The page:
I am sitting next to a large, wooden-framed window swung open horizontally along its centre. The summer town rises through it to me. Voices carry over the water. Away to my left, Edith Piaf has replaced someone reminiscent of Dolly. Aeroplanes fly overhead. (The window as sound system.)

I think I must rush off and explore. That is the temptation. I am travelling so I must travel! I must walk. I must view. I must photograph and record.

But what if?

What if this listening and watching through a window on the outskirts of town, this ‘allowing’, is the exploration – of myself, my values, the town and the moment?La Roche-en-Ardenne

The waiter replies to my order by saying, “A glass of rosé for Madam,” in a most delightful and film-worthy accent. I feel as if I am here to write a novel. I feel as if I might saunter down to the promenade alongside the river. I might wander into town. And, if I did, I might encounter English guests with parasols ‘taking the air’.

I am offered first a small dish of peanuts and savoury rice tidbits. This is followed by an angel on horseback that is somehow the most delicious of the stuffed-prune genre I have ever tasted. (The word ‘Michelin’ on the front door is starting to make sense.) Next, a portion of quiche with feather-light pastry arrives. It is as though the chef is playing before dinner and sharing with whoever happens to be around. I have a lovely sense of inclusion and intimacy.

I save this post in my blogging folder under “Europe 2014” and feel profound gratitude that a) I am here and b) I have to differentiate between the years. The blessing of so much travelling brings with it the possibility of familiarity, not breeding contempt but bringing with it a dulling – of senses, of gratitude, of anticipation, of delight, of recollection of times when this was all a seemingly-impossible aspiration.

The velvety voice of a waiter in a foreign country is enough, however, to bring all these welling up. It is a rich and profound moment when even my physical body fills.

These moments are perfect; utter perfection.

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Our hotel was Les Genets.

Pinning Down Leuven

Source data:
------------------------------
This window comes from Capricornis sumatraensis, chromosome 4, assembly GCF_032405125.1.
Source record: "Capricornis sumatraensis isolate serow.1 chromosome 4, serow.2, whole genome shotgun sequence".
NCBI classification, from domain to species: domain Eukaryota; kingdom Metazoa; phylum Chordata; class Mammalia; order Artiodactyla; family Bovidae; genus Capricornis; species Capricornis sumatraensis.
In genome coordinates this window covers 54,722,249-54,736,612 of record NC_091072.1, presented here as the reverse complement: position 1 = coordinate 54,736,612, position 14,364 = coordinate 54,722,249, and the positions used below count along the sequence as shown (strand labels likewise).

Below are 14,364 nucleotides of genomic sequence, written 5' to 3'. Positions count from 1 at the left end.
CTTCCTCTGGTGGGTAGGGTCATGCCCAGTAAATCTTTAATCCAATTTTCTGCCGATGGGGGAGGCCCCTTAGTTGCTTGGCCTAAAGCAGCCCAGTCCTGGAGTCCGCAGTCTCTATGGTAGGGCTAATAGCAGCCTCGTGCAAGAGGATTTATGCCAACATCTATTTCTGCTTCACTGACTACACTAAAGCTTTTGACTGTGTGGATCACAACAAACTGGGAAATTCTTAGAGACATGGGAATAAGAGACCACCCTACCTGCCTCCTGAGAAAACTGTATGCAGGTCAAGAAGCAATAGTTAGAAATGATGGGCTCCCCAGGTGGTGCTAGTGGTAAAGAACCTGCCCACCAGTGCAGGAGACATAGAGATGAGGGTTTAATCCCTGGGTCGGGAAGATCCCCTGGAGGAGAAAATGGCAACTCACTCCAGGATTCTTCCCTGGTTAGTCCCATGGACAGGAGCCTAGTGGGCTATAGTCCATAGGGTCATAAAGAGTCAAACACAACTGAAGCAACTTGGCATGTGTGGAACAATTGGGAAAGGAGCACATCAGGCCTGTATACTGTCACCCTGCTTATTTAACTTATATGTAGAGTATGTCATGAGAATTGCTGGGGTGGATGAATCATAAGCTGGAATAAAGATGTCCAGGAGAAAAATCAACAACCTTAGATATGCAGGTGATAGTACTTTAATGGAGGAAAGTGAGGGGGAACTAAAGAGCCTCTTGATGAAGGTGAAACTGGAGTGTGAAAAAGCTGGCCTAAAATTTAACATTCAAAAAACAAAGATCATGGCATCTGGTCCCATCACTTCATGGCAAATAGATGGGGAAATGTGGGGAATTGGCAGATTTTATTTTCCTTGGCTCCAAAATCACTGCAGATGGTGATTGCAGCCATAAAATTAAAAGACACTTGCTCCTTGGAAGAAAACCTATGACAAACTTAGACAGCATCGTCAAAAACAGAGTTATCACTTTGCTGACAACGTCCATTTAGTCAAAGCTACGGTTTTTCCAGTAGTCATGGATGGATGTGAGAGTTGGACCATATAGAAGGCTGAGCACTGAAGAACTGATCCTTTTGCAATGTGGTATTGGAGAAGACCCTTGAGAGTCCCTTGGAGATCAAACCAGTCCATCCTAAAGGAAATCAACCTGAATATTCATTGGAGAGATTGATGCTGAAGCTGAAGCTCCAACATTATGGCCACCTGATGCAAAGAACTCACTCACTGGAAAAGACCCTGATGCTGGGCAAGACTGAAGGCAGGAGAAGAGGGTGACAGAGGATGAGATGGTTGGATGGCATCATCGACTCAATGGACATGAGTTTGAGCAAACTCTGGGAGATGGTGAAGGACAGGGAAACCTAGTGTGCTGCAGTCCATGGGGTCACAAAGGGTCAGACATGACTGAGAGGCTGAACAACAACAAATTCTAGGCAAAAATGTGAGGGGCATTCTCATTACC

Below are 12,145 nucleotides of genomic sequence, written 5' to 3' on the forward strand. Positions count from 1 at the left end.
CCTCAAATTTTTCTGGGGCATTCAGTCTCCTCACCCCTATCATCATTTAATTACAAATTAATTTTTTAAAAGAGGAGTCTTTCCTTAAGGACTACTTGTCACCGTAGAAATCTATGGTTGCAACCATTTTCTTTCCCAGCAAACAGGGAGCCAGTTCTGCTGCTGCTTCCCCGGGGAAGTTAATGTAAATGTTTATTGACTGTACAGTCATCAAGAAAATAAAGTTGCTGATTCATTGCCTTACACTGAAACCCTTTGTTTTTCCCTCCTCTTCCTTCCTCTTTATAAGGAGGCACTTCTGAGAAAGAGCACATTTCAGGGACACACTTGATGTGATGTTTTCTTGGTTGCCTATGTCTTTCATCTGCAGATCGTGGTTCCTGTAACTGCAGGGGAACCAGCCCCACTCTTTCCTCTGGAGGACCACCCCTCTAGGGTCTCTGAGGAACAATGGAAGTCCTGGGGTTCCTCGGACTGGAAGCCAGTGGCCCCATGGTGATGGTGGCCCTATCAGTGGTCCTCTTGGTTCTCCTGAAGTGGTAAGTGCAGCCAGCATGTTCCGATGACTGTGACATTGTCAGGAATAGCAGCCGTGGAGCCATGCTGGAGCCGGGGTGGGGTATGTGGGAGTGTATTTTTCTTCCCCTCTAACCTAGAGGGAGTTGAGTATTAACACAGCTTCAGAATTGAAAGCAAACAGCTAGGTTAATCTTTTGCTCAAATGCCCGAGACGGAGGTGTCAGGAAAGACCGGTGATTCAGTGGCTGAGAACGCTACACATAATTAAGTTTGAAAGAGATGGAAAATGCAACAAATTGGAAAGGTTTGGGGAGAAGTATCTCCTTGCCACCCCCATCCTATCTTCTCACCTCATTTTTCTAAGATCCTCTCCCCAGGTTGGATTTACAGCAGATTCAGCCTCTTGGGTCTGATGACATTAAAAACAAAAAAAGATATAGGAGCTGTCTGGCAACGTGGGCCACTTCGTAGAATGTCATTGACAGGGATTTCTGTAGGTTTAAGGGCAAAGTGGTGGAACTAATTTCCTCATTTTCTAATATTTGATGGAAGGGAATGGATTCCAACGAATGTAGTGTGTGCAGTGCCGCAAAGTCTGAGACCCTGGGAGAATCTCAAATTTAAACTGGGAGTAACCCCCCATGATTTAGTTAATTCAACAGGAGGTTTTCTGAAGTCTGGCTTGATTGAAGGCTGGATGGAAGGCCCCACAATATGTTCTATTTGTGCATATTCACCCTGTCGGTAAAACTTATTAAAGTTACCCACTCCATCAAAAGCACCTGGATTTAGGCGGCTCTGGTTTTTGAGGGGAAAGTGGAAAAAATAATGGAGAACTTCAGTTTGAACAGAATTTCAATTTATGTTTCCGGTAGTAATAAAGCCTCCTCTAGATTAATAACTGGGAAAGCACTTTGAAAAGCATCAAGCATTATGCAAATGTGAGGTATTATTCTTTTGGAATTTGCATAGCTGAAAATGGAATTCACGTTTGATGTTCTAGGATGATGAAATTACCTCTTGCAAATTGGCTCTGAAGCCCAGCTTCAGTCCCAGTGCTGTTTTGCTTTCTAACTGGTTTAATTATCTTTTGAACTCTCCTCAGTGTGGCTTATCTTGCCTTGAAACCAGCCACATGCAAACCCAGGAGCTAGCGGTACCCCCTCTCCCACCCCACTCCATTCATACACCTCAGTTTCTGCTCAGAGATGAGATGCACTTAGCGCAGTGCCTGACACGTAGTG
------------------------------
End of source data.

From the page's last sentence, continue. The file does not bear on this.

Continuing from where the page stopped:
Nothing says happy anniversary like a beetle stabbed by a needle, I always think.

In 2000, Katholieke Universiteit in Leuven, considered Belgium’s oldest university, celebrated their 575th year. They asked Pinning dartist Jan Fabre to create a statue to commemorate such longevity and dedication to the education of the nation’s finest minds. The story I heard is that they didn’t realise (or perhaps they did, and considered it all part of the fun ) that Fabre was going through a bug phase in his art. And so we have this in the square in front of the library:

Close by, Nemo’s Wash is open 24/7, so long as it’s from 7am – 11pm.

Lurking in Leuven

Leuven’s old city in Belgium is compact and delightful, (though it offers far fewer chocolate shops than Brugge).

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Countryside Collection – Belgium

The cattle are fat and muscular. They are full, like sacks at bursting point, like part-time weightlifters who have over-dosed on energy drinks.

Australian cows are bony. They are skin draped across skeletons with racks for hips, their flanks not hollowed so much as cavernous. Yet their bellies are often round and their coats glossy.

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BRUGGE BITES

Don't mind if I do.

Don’t mind if I do.

Chocolate shops abound in Brugge (Bruges in English). In something of the fashion of chocolates in a box, they fill the ancient streets. I am dumbfounded. Continue reading